The Japanese House warms up LA at Masonic Lodge

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The Japanese House seduced a transfixed crowd at the Masonic Lodge at Hollywood Forever Cemetery on Saturday night.

I started listening to The Japanese House earlier this year. “Saw You in a Dream” was tucked innocently between songs on a Spotify playlist — one I was admittedly skipping through mercilessly thanks to my millennial music A.D.D. — but as soon as Amber Bain’s lilting, melodic voice burst through my speakers, I stopped in my tracks. Her sound is raw but measured, emotional but reined in, young but somehow also wise far beyond her years. It reminded me of Imogen Heap in her Frou Frou days, but tinged with Dolores O’Riordan’s deliberate vulnerability.

Bain shares her label, Dirty Hit, with The 1975, another one of my favorite acts right now. Apparently, early on, Bain prefered to stay as anonymous as possible when releasing her music, prompting many to wonder if her androgynous, vocally-altered songs were a side project of The 1975’s Matt Healy. But apparently this mysterious veil had more to do with the fact that she was working out what kind of a musician she really wanted to be and how she wanted to present herself to the public than anything else. When she finally did emerge — as a baby-faced, messy-haired blonde 23-year-old in an oversized man’s suit — people weren’t sure what to make of her.

When she took the stage at the Masonic Lodge on Sunday, the room was packed, waiting with bated breath. Closest to the stage, young couples stood standing stuck together like horny Lego pieces, front to back. Further back in the crowd 30-something stragglers in leather jackets clutched red solo cups of pinot grigio and whispered to each other. But everything seemed to stop when Bain and her band took the stage.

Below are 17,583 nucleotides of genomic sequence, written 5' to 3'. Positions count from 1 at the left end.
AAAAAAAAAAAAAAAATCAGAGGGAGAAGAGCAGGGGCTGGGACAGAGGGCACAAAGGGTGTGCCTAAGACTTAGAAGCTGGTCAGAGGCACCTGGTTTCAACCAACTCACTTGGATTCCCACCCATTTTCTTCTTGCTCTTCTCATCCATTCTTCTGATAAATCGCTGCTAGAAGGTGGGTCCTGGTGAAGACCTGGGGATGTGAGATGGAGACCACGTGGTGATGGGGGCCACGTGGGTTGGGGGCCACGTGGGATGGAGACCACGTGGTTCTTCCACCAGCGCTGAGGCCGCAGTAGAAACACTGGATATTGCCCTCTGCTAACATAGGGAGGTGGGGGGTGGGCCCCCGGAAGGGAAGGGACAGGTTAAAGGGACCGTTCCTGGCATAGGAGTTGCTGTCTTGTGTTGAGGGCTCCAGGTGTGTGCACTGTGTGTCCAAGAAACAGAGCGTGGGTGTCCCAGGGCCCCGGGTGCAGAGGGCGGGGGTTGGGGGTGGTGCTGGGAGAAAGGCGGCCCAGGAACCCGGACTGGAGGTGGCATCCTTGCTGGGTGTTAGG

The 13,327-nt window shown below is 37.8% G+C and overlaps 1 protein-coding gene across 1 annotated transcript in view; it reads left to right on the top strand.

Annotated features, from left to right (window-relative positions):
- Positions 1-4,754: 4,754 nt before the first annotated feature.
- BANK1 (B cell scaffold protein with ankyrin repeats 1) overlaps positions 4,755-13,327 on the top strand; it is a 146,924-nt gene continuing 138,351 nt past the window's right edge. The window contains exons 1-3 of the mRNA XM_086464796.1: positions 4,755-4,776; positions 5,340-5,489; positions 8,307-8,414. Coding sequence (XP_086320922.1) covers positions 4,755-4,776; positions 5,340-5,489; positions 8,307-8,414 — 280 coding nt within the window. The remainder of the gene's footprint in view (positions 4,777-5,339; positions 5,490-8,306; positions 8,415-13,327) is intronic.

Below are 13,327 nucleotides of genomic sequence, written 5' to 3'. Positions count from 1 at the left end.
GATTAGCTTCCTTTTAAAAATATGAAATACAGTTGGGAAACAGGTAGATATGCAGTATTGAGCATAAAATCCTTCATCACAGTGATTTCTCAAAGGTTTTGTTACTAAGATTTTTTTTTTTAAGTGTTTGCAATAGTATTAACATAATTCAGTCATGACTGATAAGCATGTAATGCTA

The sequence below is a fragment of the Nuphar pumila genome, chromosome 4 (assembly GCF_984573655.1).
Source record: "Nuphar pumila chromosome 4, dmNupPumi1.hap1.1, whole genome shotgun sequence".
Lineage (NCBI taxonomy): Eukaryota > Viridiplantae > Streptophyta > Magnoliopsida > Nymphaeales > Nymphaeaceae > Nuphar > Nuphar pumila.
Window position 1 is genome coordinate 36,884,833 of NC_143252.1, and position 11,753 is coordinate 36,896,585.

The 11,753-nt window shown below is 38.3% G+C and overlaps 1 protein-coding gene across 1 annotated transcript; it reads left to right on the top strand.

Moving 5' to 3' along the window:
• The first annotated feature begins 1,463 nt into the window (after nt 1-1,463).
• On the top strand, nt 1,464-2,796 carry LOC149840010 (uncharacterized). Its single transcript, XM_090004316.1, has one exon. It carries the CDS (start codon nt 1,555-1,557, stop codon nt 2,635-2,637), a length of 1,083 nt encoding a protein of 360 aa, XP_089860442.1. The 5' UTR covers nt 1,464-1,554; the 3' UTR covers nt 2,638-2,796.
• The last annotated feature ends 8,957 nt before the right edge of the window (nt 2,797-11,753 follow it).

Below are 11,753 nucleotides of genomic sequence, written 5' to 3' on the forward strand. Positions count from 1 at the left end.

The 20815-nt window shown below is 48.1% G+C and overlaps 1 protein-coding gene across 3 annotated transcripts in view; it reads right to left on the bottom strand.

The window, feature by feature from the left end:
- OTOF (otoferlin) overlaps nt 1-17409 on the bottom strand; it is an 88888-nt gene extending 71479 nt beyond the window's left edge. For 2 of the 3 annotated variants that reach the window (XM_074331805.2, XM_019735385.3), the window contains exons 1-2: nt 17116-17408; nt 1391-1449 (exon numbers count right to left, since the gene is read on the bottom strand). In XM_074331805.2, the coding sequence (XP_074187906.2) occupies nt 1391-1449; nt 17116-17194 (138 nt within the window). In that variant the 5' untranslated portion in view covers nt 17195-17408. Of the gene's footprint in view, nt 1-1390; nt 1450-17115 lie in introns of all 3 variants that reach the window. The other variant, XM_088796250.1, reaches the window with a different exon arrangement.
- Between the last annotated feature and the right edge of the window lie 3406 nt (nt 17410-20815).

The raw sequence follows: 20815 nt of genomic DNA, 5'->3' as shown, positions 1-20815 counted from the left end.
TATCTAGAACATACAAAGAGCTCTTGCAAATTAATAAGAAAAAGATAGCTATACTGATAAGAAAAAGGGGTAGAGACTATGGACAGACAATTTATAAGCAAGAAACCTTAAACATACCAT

The set started with “Face Like Thunder,” an upbeat electro-pop romance ballad in which Bain’s doubled-vocals harmonize with each other. On this tour, she’s supported by keyboardist Cicely Cotton and Kamran Khan (Fake Laugh) on guitar.

The set continued with “Somebody You Found,” “Swim Against the Tide,” and then “Cool Blue,” one of my personal favorites. The song’s melancholy vocals are offset by its syncopathic beat. During the song, pink and blue neon lights placed on opposite sides of the stage gave the band an almost 3D look in the smoky room.

Next came “You Seemed So Happy,” a new track called “Lilo,” “Follow My Girl,” which I absolutely love, “Still,” the moody and guitar-heavy “Good Side In,” and finally, my favorite (and arguably their biggest hit) “Saw You in a Dream,” followed by the downtempo “Intro,” “Maybe You’re the Reason,” and “Leon,” a song apparently inspired by Luc Besson’s beloved 1994 crime drama starring Natalie Portman. In lieu of an encore, they closed their set with an extended version of “Clean,” a poignant, downtempo track with Bain’s characteristic distorted, doubled vocals and evocative lyrics.

Even with her voice redolent of emotion, and complex, layered songs, Bain’s sweet, almost wholesome youthfulness is front and center whether she intends it or not. She’s 23 for god’s sakes. But she has plenty of time to become jaded and world weary. For now, I delight in the dichotomy of her sound and her image, her knowledge and naiveté. And I look forward to following her extremely promising career closely.

Words and photos by Stephanie Varela Rheingold